• Spoofing email is trivial (simple setting in most email clients)

    • Spoofed message from professor postponing a final

    • Inappropriate message seemingly from College President

  • Email is like a postcard written in pencil

    • Others on network can see (or even modify) contents if not encrypted (really easy on wireless!)

    • You may use SSL, but what about other hops between mail servers?

  • Risk of wayward email archives


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Specific Example: Student Information System

  • Online enrollment, schedule, grades

  • FERPA protected information

  • Potentially available to hackers via network

    Q: What if someone hacks your authentication system and potentially downloads students grades?

    A: You are probably obligated by law to notify every individual whose grades may have been exposed!


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Users HATE username/passwords

Too many for them to manage:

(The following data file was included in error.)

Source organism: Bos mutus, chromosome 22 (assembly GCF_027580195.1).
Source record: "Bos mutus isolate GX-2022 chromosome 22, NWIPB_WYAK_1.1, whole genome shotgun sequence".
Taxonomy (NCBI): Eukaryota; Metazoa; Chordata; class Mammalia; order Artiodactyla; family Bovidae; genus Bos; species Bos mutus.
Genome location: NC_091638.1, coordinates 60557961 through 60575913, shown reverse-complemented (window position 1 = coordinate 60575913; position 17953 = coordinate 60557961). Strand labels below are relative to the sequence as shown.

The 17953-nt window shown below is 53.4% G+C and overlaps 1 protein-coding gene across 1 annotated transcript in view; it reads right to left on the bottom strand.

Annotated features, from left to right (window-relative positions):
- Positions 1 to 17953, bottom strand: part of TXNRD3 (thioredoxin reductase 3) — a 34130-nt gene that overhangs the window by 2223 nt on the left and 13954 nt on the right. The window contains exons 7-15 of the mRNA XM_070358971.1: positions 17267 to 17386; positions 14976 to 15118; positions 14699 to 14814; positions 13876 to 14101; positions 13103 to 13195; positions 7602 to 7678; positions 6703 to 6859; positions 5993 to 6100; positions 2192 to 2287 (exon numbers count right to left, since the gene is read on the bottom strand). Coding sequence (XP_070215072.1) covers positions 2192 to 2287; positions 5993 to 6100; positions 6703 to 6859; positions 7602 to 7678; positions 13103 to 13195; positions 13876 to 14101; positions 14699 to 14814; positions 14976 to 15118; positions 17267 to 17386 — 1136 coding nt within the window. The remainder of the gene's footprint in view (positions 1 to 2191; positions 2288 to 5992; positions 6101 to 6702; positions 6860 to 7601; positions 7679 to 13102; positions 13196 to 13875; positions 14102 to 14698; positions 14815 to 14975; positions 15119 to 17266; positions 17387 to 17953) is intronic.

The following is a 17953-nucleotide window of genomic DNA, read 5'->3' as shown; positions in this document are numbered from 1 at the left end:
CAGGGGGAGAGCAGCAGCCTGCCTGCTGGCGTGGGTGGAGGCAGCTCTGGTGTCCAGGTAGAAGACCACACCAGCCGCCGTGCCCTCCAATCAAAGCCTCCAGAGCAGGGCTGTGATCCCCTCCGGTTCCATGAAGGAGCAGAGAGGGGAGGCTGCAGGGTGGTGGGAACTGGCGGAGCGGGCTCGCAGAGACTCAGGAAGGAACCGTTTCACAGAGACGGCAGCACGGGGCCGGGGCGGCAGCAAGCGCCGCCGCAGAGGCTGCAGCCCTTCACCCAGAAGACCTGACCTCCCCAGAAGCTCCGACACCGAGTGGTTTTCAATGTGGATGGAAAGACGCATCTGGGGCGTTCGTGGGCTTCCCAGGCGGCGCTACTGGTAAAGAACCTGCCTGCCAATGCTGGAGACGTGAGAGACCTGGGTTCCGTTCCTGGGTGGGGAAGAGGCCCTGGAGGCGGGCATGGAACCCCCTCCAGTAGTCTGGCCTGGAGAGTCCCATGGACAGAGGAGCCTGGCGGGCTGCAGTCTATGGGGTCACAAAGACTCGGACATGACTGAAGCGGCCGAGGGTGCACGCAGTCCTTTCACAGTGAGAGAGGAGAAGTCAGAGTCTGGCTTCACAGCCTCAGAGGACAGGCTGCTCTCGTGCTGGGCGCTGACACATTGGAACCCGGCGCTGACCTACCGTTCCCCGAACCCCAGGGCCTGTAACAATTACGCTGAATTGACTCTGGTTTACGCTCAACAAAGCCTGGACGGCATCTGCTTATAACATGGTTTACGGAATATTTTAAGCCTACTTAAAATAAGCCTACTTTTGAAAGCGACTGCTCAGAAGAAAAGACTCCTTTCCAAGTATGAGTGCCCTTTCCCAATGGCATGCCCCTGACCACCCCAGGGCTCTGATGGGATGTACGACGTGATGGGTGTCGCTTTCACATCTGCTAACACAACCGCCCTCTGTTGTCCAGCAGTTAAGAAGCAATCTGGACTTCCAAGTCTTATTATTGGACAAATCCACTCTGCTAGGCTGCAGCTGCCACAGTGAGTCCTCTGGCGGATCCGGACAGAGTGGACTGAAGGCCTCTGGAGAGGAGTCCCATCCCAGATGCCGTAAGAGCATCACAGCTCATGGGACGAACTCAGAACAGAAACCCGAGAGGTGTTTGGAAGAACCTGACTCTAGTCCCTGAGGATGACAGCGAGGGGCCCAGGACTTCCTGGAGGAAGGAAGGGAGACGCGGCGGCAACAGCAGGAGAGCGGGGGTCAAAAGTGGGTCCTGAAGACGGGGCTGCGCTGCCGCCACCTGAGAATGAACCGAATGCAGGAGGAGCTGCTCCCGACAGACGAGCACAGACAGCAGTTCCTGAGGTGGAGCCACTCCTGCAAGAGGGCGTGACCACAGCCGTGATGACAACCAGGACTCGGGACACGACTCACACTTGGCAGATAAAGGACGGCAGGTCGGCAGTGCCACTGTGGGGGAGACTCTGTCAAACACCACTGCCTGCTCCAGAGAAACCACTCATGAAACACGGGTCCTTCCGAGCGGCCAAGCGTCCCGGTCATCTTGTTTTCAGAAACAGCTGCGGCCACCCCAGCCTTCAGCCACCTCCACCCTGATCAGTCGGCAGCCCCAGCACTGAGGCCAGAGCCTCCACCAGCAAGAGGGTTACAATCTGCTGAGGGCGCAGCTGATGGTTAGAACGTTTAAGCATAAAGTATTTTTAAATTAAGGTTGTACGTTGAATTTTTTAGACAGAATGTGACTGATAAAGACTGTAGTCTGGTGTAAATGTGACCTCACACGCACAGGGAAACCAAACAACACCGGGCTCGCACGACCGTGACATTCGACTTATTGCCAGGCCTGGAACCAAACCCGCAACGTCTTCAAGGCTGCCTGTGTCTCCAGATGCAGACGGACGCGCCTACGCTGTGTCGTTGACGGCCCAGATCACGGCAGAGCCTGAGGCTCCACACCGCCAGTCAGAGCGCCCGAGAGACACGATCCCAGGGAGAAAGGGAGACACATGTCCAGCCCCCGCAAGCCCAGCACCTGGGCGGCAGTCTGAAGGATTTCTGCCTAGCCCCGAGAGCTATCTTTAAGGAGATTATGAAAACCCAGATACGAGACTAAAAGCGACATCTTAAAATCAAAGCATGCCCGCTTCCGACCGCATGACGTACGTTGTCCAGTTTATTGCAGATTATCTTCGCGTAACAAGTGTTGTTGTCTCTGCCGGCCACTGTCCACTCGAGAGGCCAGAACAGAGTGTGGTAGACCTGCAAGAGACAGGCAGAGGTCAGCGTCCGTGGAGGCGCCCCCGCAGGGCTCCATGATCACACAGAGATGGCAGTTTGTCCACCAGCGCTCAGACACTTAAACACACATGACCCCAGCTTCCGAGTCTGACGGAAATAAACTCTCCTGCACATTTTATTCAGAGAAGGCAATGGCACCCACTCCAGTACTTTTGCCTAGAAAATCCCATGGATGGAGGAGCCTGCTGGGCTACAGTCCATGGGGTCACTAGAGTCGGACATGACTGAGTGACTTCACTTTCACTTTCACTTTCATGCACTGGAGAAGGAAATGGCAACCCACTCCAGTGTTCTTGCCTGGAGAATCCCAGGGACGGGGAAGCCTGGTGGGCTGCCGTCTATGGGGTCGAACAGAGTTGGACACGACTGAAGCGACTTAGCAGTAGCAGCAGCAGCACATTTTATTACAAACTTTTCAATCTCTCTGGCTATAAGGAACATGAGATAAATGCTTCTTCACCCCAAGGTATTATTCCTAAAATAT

Re-use same password

Use weak (easy to remember) passwords

Rely on “remember my password” crutches

Forgotten password help desk calls cost $25 - $200 each (IDC) and are far too common

As we put more services online, it just gets worse…

Password Problems: User Perspective


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Many different username/password schemes to learn, set up, and administer:

Backups, password resets, revoking access, initial password values, etc.

Multiple administrators have access to usernames/passwords – many points of failure

Password Problems: Admin Perspective


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Corrupts value of username/password for authentication and authorization.

Users do share passwords: PKI Lab survey of 171 undergraduates revealed that 75% of them shared their password and fewer than half of those changed it after sharing.

We need two factor authentication to address password sharing.

Password Sharing


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Traditional approaches

Single password

Single sign-on, fewer sign-ons

PKI

Local password management by end user

Two factor authentication

Ending the Madness